be written without surrounding spaces.

   Hyphenation of attributive compounds
       Compound terms should be hyphenated when used attributively (i.e., to
       qualify a following noun). Some examples:

           32-bit value
           command-line argument
           floating-point number
           run-time check
           user-space function
           wide-character string

   Hyphenation with multi, non, pre, re, sub, and so on
       The general tendency in modern English is not to hyphenate after pre‐
       fixes such as "multi", "non", "pre", "re", "sub", and so on.  Manual
       pages should generally follow this rule when these prefixes are used
       in natural English constructions with simple suffixes.  The following
       list gives some examples of the preferred forms:


       Hyphens should be retained when the prefixes are used in nonstandard
       English words, with trademarks, proper nouns, acronyms, or compound
       terms.  Some examples:


       Finally, note that "re-create" and "recreate" are two different
       verbs, and the former is probably what you want.

   Generating optimal glyphs
       Where a real minus character is required (e.g., for numbers such as
       -1, for man page cross references such as utf-8(7), or when writing
       options that have a leading dash, such as in ls -l), use the follow‐
       ing form in the man page source:


       This guideline applies also to code examples.

       To produce unslanted single quotes that render well in ASCII, UTF-8,
       and PDF, use "\(aq" ("apostrophe quote"); for example


       where C is the quoted character.  This guideline applies also to
       character constants used in code examples.

       Where a proper caret (^) that renders well in both a terminal and PDF
       is required, use "\(ha".  This is especially necessary in code sam‐
       ples, to get a nicely rendered caret when rendering to PDF.

       Using a naked "~" character results in a poor rendering in PDF.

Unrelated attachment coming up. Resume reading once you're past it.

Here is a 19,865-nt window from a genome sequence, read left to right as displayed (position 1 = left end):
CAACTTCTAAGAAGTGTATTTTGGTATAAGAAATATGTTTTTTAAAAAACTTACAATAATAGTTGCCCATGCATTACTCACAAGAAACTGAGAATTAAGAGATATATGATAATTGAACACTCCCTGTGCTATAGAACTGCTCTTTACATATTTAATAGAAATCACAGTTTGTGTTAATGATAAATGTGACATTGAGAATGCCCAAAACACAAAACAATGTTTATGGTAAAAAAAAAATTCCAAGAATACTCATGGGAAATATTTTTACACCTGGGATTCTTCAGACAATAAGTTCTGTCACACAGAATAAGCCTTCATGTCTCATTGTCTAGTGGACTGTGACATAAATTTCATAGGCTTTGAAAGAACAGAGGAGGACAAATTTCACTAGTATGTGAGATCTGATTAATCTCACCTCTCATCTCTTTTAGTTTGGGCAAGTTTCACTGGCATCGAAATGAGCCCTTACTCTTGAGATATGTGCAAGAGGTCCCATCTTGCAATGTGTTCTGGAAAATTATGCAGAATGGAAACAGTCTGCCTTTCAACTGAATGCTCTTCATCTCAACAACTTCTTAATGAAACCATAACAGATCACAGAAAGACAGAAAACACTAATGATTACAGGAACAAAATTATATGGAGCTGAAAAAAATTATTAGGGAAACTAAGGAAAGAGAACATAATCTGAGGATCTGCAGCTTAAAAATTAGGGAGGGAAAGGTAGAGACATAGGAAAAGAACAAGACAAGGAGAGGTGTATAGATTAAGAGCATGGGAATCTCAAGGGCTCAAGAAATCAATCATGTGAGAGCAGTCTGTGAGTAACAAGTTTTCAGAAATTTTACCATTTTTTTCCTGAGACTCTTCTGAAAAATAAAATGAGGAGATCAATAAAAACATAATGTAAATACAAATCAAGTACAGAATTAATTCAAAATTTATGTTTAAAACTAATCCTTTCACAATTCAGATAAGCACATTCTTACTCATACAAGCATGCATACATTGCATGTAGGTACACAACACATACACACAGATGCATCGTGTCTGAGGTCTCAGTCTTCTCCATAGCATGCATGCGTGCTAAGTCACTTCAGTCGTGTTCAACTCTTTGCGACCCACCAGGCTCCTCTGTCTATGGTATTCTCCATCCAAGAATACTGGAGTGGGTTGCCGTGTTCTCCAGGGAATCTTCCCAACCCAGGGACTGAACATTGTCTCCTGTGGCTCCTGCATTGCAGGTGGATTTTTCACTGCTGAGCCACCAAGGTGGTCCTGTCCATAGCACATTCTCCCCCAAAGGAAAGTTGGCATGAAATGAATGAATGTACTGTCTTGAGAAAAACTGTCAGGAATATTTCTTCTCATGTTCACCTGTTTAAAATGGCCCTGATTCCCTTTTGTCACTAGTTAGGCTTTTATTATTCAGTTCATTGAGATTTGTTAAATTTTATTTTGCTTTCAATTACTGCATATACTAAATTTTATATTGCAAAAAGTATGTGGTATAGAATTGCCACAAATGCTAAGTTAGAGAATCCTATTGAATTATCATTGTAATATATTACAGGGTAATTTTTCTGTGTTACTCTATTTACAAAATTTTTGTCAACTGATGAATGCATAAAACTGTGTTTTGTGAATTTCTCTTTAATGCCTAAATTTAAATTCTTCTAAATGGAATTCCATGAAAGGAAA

Instead use "\(ti".  This is especially necessary in code samples, to
       get a nicely rendered tilde when rendering to PDF.

   Example programs and shell sessions
       Manual pages may include example programs demonstrating how to use a
       system call or library function.  However, note the following:

       *  Example programs should be written in C.

       *  An example program is necessary and useful only if it demonstrates
          something beyond what can easily be provided in a textual descrip‐
          tion of the interface.  An example program that does nothing other
          than call an interface usually serves little purpose.

       *  Example programs should be fairly short (preferably less than 100
          lines; ideally less than 50 lines).

       *  Example programs should do error checking after system calls and
          library function calls.

       *  Example programs should be complete, and compile without warnings
          when compiled with cc -Wall.

       *  Where possible and appropriate, example programs should allow
          experimentation, by varying their behavior based on inputs (ide‐
          ally from command-line arguments, or alternatively, via input read
          by the program).

       *  Example programs should be laid out according to Kernighan and
          Ritchie style, with 4-space indents.  (Avoid the use of TAB char‐
          acters in source code!)  The following command can be used to for‐
          mat your source code to something close to the preferred style:

              indent -npro -kr -i4 -ts4 -sob -l72 -ss -nut -psl prog.c

       *  For consistency, all example programs should terminate using
          either of:


          Avoid using the following forms to terminate a program:

              return n;

       *  If there is extensive explanatory text before the program source
          code, mark off the source code with a subsection heading Program
          source, as in:

              .SS Program source

          Always do this if the explanatory text includes a shell session

       If you include a shell session log demonstrating the use of a program
       or other system feature:

       *  Place the session log above the source code listing

       *  Indent the session log by four spaces.

       *  Boldface the user input text, to distinguish it from output pro‐
          duced by the system.

       For some examples of what example programs should look like, see
       wait(2) and pipe(2).

EXAMPLES         top

       For canonical examples of how man pages in the man-pages package
       should look, see pipe(2) and fcntl(2).

SEE ALSO         top

       man(1), man2html(1), attributes(7), groff(7), groff_man(7), man(7),

COLOPHON         top

       This page is part of release 5.08 of the Linux man-pages project.  A
       description of the project, information about reporting bugs, and the
       latest version of this page, can be found at

Linux                            2020-08-13                     MAN-PAGES(7)

Pages that refer to this page: intro(1)groff_filenames(5)glibc(7)libc(7)man(7)